Breastfeeding Duration Predicts Greater Maternal Sensitivity Over the Next Decade

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Abstract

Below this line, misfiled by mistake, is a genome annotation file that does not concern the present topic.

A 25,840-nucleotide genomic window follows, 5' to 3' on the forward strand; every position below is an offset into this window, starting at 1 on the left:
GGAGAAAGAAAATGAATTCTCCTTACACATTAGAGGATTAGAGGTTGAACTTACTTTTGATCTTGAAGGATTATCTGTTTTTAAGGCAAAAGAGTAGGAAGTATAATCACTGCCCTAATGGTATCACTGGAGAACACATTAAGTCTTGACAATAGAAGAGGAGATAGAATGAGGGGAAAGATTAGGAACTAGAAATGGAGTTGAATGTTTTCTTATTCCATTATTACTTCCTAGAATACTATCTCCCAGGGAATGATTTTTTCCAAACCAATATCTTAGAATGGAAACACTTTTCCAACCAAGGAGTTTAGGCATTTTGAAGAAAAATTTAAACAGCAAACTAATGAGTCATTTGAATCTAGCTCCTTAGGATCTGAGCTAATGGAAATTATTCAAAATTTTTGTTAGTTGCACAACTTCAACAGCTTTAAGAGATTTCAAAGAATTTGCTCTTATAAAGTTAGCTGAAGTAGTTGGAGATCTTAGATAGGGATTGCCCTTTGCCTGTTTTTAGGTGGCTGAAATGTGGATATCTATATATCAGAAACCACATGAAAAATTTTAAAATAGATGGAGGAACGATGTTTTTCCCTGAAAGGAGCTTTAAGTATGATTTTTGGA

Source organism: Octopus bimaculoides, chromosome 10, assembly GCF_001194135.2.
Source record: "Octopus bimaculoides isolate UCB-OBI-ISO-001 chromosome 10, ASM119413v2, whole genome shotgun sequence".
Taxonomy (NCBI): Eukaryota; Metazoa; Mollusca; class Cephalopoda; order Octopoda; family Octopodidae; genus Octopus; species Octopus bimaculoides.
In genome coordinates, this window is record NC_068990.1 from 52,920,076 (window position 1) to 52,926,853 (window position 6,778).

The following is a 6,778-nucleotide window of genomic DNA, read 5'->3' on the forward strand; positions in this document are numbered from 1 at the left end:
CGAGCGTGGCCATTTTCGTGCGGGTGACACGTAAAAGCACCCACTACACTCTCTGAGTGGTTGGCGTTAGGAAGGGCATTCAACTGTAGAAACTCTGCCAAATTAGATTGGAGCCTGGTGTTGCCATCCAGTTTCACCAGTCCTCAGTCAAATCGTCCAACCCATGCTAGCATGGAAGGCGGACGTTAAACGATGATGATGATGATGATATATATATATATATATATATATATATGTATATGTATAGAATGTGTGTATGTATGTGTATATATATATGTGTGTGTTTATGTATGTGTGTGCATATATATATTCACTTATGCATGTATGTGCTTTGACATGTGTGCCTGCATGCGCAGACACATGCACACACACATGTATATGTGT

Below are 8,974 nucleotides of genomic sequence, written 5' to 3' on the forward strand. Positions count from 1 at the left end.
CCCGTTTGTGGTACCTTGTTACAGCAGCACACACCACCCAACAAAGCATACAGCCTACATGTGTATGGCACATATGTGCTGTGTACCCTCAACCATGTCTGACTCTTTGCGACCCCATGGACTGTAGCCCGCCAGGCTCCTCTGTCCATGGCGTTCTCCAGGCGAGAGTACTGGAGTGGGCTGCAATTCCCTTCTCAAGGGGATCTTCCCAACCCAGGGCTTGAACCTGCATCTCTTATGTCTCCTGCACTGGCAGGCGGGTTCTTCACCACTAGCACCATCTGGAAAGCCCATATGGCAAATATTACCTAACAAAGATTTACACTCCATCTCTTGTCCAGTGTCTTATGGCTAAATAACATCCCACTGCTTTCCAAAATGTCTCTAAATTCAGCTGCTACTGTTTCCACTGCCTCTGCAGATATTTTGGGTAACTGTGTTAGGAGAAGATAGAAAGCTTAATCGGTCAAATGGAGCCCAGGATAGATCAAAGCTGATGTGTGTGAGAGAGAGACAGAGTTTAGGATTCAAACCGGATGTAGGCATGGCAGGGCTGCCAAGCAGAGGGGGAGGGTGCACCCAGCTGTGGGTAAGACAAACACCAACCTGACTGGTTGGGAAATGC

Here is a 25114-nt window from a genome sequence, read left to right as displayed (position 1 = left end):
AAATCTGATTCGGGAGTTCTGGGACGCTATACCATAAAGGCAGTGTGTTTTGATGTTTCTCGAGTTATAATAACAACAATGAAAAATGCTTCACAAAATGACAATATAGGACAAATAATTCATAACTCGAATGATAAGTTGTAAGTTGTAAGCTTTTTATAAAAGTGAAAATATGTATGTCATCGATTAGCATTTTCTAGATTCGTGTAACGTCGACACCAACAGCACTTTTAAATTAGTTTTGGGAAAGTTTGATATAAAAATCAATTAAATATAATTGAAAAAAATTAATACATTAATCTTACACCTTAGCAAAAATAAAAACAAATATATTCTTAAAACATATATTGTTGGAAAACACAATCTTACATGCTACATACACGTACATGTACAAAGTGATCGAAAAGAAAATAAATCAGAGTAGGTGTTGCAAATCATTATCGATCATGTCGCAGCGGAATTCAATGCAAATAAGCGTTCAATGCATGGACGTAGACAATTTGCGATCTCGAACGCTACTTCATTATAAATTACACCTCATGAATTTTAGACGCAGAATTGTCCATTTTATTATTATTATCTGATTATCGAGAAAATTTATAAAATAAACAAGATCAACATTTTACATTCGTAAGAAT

The current study represents the first longitudinal investigation of the potential effects of breastfeeding duration on maternal sensitivity over the following decade. This study also examined whether infant attachment security at 24 months would mediate longitudinal relations between breastfeeding duration and changes in maternal sensitivity over time. Using data from 1,272 families from the National Institute of Child Health and Human Development’s Study of Early Child Care and Youth Development, we found that longer breastfeeding duration (assessed up to age 3) predicted increases in observed maternal sensitivity up to child age 11, after accounting for maternal neuroticism, parenting attitudes, ethnicity, maternal years of education, and presence of a romantic partner. Additionally, secure attachment at 24 months was predicted by breastfeeding duration, but it did not act as a mediator of the link from breastfeeding duration to maternal sensitivity in this study. Generating a more specific understanding of how breastfeeding impacts the mother–child dyad beyond infancy will inform recommendations for best practices regarding breastfeeding.

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